Burke, an electrical engineering technology major, won first place for his poster presentation and second place for an oral presentation of his research on “Exploring Effective Techniques to Fabricate Thin Film Cells Composed of CZTS (Cu2ZnSnS4).”
The purpose of the project was to attempt to make an efficient solar cell from inexpensive and abundant materials, said Burke, 23.
“Current solar cells in use today use rare, expensive and toxic materials to achieve the efficiency that they have. Our project aims to use the materials copper, zinc, tin and sulfur or CZTS, which are all abundant, cheap and non-toxic materials,” Burke said.
“We are trying to develop a solar cell from these materials that is just as efficient as the solar cells in current use. If we are able to develop the cells to a marketable efficiency, then these cells would be significantly cheaper to produce and could possibly be the new leading standard for solar cell technology.”
Burke said he was “ecstatic” about winning the awards for his research at the conference in November. The 2006 Redan High School graduate said he has been interested in science and technology since he was a child.
“Ever since I saw my first lightning storm around the age of 5, I have been fascinated with electricity and this major allows me to explore the uses of electricity in a hands-on manner,” he said.
“I specifically enjoy the digital aspects about this field because I consider the programming like art. There’s not necessarily a wrong way to go about it.”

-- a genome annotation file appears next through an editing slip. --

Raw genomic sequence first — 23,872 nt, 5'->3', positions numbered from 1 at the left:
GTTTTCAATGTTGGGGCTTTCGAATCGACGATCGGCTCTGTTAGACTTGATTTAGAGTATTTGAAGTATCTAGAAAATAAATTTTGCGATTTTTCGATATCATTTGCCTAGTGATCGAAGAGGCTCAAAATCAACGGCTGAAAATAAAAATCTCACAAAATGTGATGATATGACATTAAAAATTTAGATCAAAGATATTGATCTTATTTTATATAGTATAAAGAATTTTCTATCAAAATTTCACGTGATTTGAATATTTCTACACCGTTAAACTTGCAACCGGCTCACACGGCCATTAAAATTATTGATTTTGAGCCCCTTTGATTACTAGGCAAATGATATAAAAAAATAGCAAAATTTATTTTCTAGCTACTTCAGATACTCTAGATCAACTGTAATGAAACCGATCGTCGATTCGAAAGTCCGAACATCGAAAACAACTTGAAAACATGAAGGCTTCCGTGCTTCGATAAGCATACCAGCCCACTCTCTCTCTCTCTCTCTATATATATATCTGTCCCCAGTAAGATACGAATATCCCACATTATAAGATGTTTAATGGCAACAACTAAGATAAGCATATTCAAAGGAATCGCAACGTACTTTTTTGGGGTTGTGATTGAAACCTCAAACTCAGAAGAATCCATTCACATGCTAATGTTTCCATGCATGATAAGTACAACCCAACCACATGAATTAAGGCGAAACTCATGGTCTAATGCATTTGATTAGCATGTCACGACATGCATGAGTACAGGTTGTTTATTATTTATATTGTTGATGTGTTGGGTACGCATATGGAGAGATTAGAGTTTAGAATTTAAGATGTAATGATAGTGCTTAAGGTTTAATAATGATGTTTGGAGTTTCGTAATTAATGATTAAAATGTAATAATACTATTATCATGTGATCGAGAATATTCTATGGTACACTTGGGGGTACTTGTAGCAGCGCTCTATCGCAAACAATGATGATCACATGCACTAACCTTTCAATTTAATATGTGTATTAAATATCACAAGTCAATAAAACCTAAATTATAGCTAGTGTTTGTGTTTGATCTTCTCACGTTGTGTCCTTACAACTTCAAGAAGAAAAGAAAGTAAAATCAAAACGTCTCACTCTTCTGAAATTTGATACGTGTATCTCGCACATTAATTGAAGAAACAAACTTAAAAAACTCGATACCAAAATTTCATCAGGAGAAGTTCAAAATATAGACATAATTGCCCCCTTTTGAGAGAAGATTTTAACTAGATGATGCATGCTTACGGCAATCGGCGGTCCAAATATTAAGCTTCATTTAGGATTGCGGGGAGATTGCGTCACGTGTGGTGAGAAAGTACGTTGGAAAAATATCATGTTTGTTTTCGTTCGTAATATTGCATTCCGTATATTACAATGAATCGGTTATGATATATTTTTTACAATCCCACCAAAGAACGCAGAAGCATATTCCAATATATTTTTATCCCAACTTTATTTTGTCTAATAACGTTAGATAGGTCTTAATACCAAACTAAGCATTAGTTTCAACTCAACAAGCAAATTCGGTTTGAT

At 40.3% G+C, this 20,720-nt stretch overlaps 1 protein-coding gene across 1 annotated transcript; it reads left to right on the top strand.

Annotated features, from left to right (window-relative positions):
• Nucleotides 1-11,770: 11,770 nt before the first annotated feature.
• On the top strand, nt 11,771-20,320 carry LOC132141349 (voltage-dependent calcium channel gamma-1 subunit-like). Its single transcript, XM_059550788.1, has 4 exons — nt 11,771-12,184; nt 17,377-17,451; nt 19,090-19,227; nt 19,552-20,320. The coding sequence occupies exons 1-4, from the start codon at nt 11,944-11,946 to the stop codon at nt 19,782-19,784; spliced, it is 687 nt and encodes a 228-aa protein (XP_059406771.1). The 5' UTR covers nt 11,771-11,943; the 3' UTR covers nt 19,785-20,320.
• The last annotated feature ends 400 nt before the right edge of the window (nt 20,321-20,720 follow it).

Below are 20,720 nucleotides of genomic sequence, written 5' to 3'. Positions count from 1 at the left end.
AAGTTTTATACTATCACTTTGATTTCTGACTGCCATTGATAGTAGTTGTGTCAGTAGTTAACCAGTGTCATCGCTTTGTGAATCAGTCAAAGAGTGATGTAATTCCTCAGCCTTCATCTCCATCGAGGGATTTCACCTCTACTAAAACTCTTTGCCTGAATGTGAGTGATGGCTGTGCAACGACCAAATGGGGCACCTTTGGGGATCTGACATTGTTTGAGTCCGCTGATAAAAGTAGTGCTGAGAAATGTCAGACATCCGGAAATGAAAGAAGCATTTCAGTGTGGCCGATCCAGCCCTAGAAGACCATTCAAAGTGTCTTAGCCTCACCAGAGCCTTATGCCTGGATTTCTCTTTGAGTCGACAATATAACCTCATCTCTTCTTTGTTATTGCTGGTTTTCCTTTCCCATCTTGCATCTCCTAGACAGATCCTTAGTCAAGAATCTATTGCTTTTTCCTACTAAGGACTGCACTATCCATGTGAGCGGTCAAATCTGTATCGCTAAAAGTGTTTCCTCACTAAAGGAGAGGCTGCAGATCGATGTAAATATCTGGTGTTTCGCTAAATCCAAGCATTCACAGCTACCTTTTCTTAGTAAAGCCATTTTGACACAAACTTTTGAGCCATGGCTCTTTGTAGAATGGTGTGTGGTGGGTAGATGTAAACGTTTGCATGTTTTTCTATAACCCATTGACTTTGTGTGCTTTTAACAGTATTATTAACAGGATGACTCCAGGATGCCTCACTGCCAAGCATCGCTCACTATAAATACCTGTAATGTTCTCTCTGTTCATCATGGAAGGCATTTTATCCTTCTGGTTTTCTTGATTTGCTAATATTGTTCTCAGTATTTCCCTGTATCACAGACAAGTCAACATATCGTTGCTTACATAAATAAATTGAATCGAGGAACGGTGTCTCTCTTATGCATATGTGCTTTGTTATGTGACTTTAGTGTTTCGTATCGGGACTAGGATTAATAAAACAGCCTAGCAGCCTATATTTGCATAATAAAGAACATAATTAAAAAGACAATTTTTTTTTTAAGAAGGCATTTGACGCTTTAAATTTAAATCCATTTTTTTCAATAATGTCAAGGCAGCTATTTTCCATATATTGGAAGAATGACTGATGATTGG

Following graduation this spring, Burke plans to work toward achieving a doctorate in electrical engineering.
Dr. Philip Patterson, SPSU’s biology, chemistry and physics department chair, said Burke has been active over the years in the NSBE and the Peach State Louis Stokes Alliance for Minority Participation, as well as a tutor to students at area schools.
“Mr. Burke has evolved as a true leader,” Patterson said.
“He held a leadership office in the SPSU chapter of NSBE, helping to direct this student-led organization during the 2009-10 academic year. Mr. Burke is an articulate leader; he has an outstanding work ethic and great character.”
In addition, SPSU senior Nekeshia Griffin, a biology major, won third place at the conference for her oral presentation, “The Examination of the Population Growth Rates of the Redbreast and Bluegill Sunfish in Nickajack Creek.”
Griffin was selected afterward to work as an apprentice researcher with Dr. Robert Howard of NASA’s Johnson Space Center on a project of her choice next summer at NASA’s Mars Desert Research Station in Utah.